In his interview with TWIV, Daszak said of the coronavirus family, “You can manipulate them in the lab pretty easily. The spike protein drives a lot of what happens with the coronavirus, zoonotic risk.” He then mentioned his work with Ralph Baric and the University of North Carolina, “So you can get the sequence, you can build the protein, and we worked with Ralph Baric at UNC to do this, inserting the backbone of another virus and do some work in the lab.”

All of this linked into creating a vaccine against a coronavirus causing a SARS-like disease, “Now, the logical progression for vaccines is, if you are going to develop a vaccine for SARS, people are going to use pandemic SARS, but let’s try to insert these other related diseases and get a better vaccine,” said Daszak.

The curious case of UNC’s Ralph Baric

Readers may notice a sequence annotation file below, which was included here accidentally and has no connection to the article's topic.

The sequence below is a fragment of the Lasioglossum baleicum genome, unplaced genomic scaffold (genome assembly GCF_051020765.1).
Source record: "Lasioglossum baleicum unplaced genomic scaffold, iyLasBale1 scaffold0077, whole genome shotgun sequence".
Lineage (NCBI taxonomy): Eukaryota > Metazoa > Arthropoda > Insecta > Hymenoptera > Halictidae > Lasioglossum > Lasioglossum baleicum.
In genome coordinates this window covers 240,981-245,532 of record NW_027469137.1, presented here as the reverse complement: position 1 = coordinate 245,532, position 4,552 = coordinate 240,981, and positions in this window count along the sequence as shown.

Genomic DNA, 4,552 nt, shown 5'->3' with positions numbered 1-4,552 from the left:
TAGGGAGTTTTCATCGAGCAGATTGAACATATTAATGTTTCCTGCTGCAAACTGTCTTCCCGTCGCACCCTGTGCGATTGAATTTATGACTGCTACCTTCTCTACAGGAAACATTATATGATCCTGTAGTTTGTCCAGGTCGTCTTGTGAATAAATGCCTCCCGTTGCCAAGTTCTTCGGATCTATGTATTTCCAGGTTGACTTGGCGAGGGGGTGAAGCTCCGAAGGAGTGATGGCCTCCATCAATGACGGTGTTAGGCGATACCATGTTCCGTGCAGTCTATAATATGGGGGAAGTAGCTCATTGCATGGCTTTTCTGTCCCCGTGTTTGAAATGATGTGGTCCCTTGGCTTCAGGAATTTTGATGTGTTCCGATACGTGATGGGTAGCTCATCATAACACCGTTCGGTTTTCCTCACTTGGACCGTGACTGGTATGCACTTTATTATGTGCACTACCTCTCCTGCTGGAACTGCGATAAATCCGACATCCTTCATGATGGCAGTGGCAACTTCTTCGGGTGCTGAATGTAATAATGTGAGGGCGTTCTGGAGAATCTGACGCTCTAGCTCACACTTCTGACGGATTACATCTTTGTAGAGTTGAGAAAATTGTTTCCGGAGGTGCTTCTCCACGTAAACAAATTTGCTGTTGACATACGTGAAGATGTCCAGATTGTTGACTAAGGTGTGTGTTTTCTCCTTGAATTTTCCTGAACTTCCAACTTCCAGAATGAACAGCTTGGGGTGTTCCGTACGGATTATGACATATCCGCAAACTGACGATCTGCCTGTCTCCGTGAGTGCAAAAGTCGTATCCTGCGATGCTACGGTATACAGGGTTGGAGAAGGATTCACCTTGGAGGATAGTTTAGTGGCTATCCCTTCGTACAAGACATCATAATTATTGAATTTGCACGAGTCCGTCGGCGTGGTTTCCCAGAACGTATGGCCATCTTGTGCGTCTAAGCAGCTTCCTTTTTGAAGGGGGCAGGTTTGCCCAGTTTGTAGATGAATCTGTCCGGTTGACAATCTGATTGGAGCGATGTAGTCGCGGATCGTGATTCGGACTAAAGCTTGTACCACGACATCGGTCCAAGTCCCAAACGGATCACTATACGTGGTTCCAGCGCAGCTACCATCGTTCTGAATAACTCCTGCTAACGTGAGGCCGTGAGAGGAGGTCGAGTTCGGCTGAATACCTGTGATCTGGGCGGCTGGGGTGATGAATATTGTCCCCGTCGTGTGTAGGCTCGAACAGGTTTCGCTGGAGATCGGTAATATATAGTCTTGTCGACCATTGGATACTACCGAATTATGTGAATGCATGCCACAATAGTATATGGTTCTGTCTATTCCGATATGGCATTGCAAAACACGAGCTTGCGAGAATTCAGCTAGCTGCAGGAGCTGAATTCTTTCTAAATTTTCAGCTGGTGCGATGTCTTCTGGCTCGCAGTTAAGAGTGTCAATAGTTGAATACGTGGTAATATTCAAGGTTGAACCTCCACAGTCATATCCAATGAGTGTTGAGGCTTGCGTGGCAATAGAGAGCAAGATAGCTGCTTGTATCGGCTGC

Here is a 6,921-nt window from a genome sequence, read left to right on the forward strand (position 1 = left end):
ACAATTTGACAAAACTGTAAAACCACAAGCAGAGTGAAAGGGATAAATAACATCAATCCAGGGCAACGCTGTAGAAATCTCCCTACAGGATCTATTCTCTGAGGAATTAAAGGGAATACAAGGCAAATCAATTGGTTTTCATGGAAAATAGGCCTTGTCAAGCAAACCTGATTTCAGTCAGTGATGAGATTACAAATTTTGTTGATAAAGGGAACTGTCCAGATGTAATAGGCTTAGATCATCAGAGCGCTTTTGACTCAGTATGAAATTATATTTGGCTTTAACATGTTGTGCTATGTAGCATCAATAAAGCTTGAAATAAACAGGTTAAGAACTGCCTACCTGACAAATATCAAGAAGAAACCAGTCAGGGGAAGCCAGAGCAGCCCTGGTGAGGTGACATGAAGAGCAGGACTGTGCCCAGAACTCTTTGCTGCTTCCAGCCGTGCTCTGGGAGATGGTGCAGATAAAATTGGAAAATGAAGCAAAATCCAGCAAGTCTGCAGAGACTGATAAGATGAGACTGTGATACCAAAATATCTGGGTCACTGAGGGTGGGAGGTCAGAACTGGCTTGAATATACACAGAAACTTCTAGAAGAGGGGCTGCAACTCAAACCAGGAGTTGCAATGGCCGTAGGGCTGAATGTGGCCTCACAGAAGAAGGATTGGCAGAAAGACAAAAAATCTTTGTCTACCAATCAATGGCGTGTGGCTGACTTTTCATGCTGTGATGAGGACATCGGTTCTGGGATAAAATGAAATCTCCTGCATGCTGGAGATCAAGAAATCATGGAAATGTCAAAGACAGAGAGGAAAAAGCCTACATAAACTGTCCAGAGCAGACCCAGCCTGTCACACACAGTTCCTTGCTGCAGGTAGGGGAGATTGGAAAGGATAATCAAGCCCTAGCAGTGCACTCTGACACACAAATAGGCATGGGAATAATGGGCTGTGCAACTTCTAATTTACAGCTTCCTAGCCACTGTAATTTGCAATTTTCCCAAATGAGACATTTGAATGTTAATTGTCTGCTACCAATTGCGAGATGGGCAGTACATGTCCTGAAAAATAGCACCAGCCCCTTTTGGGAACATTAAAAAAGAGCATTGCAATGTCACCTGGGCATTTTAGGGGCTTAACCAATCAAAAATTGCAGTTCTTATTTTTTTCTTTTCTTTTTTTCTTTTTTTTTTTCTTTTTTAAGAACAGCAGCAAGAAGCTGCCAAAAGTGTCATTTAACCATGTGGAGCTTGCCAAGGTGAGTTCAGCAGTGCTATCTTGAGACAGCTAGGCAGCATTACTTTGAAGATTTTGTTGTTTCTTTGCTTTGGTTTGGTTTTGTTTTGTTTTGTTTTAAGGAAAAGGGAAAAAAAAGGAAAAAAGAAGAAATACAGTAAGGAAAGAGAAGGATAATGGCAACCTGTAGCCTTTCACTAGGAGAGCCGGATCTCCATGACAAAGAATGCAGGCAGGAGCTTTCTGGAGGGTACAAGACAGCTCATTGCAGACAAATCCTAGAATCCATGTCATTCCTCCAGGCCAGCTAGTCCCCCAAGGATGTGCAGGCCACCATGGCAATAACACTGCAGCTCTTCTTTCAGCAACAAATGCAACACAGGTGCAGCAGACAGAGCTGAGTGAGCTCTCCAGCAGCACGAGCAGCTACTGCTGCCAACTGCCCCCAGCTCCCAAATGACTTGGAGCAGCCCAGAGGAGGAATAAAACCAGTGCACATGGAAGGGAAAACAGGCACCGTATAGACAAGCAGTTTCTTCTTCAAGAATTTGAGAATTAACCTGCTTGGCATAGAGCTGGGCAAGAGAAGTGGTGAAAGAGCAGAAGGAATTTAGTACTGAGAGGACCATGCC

The man Peter Daszak worked with, University of North Carolina’s Ralph Baric, while having open ties to Shi Zhengli and the WIV, has, by comparison to the others, never tried to debunk the Wuhan lab leak theory. 

In fact, Baric has made some very major revelations about the state of virology research. In a November 2020 segment by Italian broadcaster Rai, Baric, who was personally interviewed in the segment, was confirmed to have worked in 2015 with Shi, who was described as “One of the greatest synthetic virus building experts,” and Baric as “The greatest coronavirus expert in the world.”

Rai says the duo worked together to “construct a hybrid virus.”

According to Atkinsson, Baric’s 2015 study with the WIV was also funded by the NIH.

Baric, when discussing virus sequences for bat coronaviruses available to scientists, makes a shocking revelation, “We had no access to the viruses in China. All we had was access to the sequence.”

Explaining further, he states “And so you can chemically synthesize the sequence of the virus in the laboratory and make the virus sequence and then recover the virus.”